Whistleblowing: why UK companies should monitor changes in the US

Whistleblowing: should UK companies pay closer attention to the US?
The fast-changing US whistleblowing landscape might affect UK-based companies more than was previously supposed.

Whistleblowing programmes could be an increasingly important part of the UK corporate liability landscape.

In the UK itself, the number of whistleblowing cases opened decreased by more than 40% from 2014 through to September 2017, according to official FCA statistics. The number of whistleblowing cases opened fell from 1,360 in 2014 to 1,105 in 2015, and down to 866 in 2016. There were 793 cases for the first nine months of 2017. Many experts and organisations are calling for better whistleblowing laws.

This is not the full picture, however. In the US, since the Securities and Exchange Commission’s (SEC) whistleblowing programme came into effect in 2011 (created under the Dodd-Frank Act), the number of whistleblower reports has grown with every fiscal year. There were 4,484 whistleblower reports to the SEC in FY 2017 – nearly 50% more than the number of reports in FY 2012.

Any company that had a dealing in the US or was regulated there could potentially be subject to the US’s whistleblowing provisions.

There’s no reason to suppose this trend will not continue; and recent developments suggest UK companies could be more commonly involved.

Long arm of the law

A Harrogate-based retailer was recently caught by US whistleblowing rules and agreed to pay more than $900,000 in a case that shows how far American justice can reach.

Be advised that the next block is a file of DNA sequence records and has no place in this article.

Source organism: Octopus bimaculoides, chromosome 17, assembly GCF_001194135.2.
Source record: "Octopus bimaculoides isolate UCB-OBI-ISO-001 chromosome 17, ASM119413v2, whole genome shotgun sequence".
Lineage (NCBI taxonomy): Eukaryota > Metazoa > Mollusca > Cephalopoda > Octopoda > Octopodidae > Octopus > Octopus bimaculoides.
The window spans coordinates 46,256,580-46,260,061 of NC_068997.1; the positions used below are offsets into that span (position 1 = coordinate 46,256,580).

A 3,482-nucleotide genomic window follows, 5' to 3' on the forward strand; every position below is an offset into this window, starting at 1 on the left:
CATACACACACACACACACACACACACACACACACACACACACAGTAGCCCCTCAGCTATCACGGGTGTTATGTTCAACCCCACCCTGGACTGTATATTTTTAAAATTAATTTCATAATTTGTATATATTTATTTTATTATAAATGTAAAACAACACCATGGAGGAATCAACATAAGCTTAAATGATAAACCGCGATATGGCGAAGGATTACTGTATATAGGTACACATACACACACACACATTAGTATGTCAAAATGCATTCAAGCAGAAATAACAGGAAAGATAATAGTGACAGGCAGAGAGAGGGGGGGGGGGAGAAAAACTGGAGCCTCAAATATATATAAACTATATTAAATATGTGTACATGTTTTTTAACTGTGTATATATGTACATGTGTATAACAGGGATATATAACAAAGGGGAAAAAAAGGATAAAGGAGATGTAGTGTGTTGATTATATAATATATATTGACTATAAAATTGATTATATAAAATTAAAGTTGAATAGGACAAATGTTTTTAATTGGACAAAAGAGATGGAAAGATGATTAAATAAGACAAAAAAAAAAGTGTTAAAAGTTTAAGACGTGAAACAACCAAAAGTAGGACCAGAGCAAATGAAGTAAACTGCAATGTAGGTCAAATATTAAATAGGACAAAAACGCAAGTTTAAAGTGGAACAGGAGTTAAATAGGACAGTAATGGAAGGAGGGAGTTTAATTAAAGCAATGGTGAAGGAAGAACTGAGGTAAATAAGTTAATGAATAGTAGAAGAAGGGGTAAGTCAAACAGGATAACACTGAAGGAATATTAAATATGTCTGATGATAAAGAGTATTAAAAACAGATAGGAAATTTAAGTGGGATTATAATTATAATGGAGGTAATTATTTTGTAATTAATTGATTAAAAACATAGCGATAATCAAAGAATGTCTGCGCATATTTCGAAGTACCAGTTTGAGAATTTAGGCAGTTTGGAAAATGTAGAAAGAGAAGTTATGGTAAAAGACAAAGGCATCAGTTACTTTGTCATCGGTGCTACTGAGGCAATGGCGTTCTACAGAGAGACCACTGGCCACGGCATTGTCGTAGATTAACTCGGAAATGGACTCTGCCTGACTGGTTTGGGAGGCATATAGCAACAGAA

An employee of the cashmere-specialist retailer reported to a US law firm, Constantine Cannon, that the company was evading customs duties by splitting parcels into lower-value consignments.

After first contacting the US embassy and being ignored, the employee contacted Constantine Cannon in 2016, which took the case and was joined by the US government. The retailer and its acting chief executive agreed to pay a combined settlement of $908,100 to the US government, with 18% awarded to the whistleblower. (The joint defendants neither admitted nor denied liability.)

This lawsuit was one of the first to be brought by a UK whistleblower in which the US Government intervened and successfully resolved the whistleblower’s False Claims Act (FCA) allegations.

“I didn’t care initially. The problem started when the company treated me poorly,” the employee told The Telegraph newspaper. “If I had liked the company I wouldn’t have done it.”

This case raises the possibility of any company that had a dealing in the US or was regulated there potentially being subject to the US’s whistleblowing provisions. If a UK bank is listed in the US, for example, and engaging in securities violations, a UK whistleblower could go straight to the SEC.

Ms Inman, a partner in Constantine Cannon’s London office, told The Telegraph newspaper: “As global business expands, European whistleblowers play an increasingly vital role in alerting the US Government to fraud schemes that cross international borders.”

Bounties and protection

Unlike in the UK, in the US successful cases can lead to whistleblowers receiving substantial financial rewards. Since 2012, the SEC has made a total of more than $262 million in awards to 53 whistleblowers.